A very PLoS ONE Thanksgiving

In honor of Thanksgiving, I thought I’d share a veritable cornucopia of PLoS ONE holiday-related papers old and new.

Tryptophan is the chemical traditionally credited for common post-gorging sleepiness, but does a lot more than that too. As one of the twenty amino acid building blocks for proteins, it serves all sorts of crucial biological functions, and it’s also involved in treatments for depression, HIV-related immune responses, and behavior regulation in 10-year-olds.

Then there are the cranberries, boiled into sauce or grated into relish, which are known to have health benefits due to their antioxidant and nutrient content, including a family of compounds called flavonoids. This paper published in October reported that obese mice treated with cranberry-derived flavonoids showed improvements in their weight-related symptoms, and identified the particular molecular pathway responsible for this effect – though I’m not going to go so far as to suggest that heaping an extra serving of cranberry sauce on your turkey will keep you from needing to undo your belt buckle this holiday.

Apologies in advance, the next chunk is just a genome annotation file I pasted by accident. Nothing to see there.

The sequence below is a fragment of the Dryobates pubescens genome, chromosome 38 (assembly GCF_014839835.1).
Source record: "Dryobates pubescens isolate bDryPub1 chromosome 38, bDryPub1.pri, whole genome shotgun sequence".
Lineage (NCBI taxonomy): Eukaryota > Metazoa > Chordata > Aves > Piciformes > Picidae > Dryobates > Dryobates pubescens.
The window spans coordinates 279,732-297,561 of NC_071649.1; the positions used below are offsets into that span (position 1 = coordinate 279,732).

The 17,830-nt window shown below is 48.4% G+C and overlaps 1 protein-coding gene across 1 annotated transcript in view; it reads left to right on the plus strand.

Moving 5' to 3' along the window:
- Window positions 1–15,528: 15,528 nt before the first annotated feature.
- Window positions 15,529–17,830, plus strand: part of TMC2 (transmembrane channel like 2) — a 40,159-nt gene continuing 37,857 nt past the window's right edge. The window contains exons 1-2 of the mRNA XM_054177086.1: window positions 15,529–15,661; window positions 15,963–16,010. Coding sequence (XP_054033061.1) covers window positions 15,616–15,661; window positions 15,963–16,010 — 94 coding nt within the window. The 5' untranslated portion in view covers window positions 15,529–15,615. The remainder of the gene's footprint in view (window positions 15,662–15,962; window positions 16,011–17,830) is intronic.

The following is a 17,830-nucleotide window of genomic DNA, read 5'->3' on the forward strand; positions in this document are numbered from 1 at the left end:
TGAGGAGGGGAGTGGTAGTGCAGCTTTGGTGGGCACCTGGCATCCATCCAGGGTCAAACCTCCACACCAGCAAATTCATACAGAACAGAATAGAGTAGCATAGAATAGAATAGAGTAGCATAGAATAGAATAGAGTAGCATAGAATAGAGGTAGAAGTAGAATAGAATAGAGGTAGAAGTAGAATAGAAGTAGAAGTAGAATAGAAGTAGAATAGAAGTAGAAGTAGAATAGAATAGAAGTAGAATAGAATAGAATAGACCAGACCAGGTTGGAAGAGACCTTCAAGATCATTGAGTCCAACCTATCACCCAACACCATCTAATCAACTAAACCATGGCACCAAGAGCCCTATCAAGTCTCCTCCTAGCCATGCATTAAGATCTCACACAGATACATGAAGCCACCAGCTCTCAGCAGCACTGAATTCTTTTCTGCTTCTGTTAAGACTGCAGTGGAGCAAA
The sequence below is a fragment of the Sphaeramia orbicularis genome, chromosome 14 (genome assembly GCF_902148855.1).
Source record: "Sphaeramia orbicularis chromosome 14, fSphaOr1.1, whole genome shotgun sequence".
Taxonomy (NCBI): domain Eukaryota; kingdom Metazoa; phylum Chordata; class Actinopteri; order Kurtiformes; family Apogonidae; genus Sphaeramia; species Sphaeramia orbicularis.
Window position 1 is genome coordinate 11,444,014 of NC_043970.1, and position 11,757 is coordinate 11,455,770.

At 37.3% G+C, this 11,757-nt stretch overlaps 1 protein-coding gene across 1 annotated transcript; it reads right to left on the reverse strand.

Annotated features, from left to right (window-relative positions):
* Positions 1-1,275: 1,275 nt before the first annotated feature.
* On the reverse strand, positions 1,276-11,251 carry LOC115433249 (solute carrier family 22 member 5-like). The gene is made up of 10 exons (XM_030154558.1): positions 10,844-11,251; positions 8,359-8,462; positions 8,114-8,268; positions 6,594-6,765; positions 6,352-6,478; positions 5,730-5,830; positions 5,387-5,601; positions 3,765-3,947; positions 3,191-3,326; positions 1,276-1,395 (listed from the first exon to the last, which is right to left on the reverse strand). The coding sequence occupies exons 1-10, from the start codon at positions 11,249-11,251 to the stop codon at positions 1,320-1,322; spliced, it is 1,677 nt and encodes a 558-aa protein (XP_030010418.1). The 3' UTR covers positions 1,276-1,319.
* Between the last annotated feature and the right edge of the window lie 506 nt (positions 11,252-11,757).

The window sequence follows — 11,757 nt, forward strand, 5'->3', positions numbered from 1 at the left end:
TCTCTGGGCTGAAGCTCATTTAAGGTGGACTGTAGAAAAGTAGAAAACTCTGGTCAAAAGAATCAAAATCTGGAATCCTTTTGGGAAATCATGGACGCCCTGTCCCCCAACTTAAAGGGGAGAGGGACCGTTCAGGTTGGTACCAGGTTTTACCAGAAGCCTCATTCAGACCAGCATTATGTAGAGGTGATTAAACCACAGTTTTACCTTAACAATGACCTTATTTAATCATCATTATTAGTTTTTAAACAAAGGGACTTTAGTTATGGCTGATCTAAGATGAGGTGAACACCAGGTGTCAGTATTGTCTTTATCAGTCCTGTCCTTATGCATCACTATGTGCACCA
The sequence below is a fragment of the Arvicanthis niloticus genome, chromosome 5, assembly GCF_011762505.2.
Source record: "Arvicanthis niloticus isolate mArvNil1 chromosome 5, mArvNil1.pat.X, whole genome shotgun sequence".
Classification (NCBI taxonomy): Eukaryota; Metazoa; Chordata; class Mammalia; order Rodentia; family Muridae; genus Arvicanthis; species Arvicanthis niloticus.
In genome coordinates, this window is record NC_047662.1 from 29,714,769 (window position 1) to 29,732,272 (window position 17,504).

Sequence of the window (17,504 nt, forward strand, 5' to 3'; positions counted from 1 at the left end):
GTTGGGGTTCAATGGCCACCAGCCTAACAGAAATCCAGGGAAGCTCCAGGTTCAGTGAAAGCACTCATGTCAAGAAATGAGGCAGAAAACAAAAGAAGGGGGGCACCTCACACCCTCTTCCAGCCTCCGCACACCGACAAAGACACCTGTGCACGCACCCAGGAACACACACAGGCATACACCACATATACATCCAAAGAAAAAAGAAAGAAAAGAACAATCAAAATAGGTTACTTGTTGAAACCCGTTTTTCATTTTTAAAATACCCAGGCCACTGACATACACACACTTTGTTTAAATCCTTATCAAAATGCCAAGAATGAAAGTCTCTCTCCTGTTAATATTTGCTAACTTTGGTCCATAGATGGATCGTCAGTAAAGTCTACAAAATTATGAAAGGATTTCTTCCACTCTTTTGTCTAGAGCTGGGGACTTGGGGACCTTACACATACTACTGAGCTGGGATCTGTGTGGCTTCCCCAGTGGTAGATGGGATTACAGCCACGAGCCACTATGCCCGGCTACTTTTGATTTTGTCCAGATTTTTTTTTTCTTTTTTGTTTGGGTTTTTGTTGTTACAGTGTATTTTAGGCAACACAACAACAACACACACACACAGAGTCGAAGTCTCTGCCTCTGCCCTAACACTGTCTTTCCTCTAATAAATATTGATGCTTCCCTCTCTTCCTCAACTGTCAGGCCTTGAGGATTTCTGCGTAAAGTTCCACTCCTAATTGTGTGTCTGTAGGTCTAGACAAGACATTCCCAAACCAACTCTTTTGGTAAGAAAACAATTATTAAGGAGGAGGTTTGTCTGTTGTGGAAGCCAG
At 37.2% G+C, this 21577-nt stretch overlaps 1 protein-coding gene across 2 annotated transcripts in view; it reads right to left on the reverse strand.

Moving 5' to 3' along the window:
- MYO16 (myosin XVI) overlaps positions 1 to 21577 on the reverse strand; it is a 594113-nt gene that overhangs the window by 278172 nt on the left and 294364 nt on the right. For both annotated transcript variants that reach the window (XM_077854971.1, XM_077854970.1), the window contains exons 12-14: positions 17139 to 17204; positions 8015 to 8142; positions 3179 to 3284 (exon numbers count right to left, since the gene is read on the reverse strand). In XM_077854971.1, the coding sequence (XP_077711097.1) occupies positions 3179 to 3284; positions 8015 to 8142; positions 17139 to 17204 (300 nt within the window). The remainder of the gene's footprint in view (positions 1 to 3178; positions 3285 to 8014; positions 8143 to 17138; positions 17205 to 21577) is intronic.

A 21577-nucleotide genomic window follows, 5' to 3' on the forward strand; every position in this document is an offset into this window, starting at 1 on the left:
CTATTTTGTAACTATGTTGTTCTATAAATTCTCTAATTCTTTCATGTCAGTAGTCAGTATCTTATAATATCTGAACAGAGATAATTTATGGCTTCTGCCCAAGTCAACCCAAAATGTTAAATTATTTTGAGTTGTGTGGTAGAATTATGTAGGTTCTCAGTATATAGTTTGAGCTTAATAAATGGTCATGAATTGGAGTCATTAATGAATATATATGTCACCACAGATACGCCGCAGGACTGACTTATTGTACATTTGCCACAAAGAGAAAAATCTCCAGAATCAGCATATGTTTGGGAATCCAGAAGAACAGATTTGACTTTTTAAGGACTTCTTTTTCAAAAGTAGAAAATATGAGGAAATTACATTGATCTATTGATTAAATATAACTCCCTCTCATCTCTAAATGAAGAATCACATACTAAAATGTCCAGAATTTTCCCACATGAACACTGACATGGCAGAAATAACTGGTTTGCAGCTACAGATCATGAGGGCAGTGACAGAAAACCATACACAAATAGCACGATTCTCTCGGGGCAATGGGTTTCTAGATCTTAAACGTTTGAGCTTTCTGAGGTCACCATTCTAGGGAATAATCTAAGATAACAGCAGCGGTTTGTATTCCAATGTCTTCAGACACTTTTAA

And if you’re having pumpkin pie for dessert, you might want to consider garnishing it with some of the leaves. According to this paper, pumpkin leaves are a good source of plant-based protein, although the best balance of amino acids would come from combining it with seaweed and spirulina (a common dietary supplement that is made primarily from cyanobacteria).

On second thought, maybe you should just leave the pie as is.

Instead, if apple pie is more up your alley, it may also be good to know that apple orchards can be protected from caterpillar damage by offering nest boxes for bird species like the great tit. A recent study also showed similar results for nest boxes in vineyards – in case you’re planning to have a glass of wine with your meal.

Regardless of what you’re eating or drinking for the holiday, happy Thanksgiving from PLoS ONE!

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